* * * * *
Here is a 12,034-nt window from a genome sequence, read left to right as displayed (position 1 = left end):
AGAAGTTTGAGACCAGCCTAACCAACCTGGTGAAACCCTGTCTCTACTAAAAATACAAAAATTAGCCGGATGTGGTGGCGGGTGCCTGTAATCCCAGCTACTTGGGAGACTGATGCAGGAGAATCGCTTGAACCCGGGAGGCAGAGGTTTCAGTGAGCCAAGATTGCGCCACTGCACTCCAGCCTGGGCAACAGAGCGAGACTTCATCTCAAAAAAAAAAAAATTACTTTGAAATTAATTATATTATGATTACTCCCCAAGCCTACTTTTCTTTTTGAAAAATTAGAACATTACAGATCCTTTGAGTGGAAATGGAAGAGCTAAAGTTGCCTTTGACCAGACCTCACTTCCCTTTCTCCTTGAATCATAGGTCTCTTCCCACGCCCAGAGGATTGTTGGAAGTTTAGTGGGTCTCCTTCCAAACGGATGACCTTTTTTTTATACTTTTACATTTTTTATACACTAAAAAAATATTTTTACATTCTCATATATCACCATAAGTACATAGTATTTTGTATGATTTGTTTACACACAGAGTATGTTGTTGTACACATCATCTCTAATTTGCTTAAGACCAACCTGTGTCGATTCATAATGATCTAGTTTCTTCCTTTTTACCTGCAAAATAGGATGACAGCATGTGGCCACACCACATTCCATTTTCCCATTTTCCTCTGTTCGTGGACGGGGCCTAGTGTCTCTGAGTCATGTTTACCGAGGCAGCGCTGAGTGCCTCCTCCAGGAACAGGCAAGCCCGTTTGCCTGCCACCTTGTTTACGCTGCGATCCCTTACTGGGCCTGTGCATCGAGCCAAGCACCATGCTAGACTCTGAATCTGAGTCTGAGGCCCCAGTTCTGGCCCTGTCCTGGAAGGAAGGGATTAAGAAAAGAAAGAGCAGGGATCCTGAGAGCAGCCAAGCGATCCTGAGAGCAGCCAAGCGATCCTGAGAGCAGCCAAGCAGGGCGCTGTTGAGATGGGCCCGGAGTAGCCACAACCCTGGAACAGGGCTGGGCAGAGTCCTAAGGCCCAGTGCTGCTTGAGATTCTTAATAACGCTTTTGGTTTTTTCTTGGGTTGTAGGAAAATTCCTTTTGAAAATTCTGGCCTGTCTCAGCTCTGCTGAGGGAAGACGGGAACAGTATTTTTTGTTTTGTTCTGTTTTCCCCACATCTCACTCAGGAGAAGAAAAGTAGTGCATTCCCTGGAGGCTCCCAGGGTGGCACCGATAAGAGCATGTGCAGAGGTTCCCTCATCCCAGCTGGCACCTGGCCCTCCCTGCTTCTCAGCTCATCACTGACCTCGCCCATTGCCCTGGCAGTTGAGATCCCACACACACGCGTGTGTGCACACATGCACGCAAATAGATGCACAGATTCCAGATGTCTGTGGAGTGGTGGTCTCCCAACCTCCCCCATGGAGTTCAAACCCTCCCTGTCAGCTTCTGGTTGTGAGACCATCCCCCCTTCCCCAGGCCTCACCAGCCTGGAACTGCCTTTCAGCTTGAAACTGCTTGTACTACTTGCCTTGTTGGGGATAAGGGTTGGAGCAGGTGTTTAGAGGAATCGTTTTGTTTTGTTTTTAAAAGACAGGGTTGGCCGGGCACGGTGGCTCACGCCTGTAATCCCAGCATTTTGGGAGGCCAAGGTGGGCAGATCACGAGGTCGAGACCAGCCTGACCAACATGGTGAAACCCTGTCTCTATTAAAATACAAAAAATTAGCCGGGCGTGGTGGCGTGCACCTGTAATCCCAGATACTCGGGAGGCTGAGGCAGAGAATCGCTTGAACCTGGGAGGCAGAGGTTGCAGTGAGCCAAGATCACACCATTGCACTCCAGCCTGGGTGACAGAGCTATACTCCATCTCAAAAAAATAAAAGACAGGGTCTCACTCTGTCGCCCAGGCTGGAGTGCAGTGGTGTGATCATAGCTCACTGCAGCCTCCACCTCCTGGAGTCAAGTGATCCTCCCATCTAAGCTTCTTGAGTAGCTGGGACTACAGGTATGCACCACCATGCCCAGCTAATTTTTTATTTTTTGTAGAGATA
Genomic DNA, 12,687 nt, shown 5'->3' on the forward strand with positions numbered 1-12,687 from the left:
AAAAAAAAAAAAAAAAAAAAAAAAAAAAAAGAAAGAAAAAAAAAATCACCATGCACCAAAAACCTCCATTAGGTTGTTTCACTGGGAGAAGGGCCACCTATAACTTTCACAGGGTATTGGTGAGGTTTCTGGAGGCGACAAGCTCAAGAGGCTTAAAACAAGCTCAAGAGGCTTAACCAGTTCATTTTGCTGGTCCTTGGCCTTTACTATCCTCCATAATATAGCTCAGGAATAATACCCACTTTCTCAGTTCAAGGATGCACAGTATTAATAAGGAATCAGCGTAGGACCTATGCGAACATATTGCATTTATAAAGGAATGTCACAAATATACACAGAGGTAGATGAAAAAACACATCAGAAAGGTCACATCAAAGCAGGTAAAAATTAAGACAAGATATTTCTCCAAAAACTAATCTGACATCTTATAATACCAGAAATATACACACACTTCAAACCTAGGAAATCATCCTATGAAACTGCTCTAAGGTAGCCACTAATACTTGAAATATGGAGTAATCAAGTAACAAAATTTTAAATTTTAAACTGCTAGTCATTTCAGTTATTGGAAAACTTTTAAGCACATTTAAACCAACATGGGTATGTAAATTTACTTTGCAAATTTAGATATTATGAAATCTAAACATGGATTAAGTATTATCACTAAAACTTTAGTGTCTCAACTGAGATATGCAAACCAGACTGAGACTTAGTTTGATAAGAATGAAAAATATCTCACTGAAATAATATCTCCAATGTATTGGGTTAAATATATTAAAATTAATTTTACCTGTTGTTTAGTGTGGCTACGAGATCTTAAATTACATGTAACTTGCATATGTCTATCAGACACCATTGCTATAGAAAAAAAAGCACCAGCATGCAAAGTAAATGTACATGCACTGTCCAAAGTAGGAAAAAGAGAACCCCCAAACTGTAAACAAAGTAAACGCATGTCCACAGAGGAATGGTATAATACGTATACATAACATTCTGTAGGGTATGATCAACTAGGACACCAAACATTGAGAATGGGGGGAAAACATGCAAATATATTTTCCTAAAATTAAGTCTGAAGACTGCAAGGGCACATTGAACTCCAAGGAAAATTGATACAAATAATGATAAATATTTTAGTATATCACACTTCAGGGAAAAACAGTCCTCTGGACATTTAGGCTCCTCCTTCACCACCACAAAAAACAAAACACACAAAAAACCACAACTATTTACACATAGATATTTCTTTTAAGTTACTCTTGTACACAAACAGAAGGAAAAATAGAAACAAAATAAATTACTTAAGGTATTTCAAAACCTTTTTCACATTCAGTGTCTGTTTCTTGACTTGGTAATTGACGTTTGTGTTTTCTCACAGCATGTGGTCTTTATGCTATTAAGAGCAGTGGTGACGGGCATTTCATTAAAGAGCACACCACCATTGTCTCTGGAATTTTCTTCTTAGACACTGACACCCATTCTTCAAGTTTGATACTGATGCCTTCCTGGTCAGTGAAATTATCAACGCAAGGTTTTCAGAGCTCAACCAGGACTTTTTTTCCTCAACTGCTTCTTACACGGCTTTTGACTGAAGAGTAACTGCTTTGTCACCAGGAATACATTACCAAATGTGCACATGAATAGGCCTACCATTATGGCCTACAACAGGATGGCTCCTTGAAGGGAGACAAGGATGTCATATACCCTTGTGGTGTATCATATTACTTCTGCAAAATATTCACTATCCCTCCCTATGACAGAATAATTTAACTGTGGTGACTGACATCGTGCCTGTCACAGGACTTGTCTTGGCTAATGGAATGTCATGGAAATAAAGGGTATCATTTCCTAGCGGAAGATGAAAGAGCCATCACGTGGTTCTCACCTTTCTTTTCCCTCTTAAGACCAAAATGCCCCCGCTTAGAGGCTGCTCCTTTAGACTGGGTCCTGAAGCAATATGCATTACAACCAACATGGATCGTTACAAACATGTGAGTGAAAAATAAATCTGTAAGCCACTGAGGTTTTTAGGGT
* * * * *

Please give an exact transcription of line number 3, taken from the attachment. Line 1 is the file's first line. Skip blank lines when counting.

Genomic DNA, 12,687 nt, shown 5'->3' on the forward strand with positions numbered 1-12,687 from the left: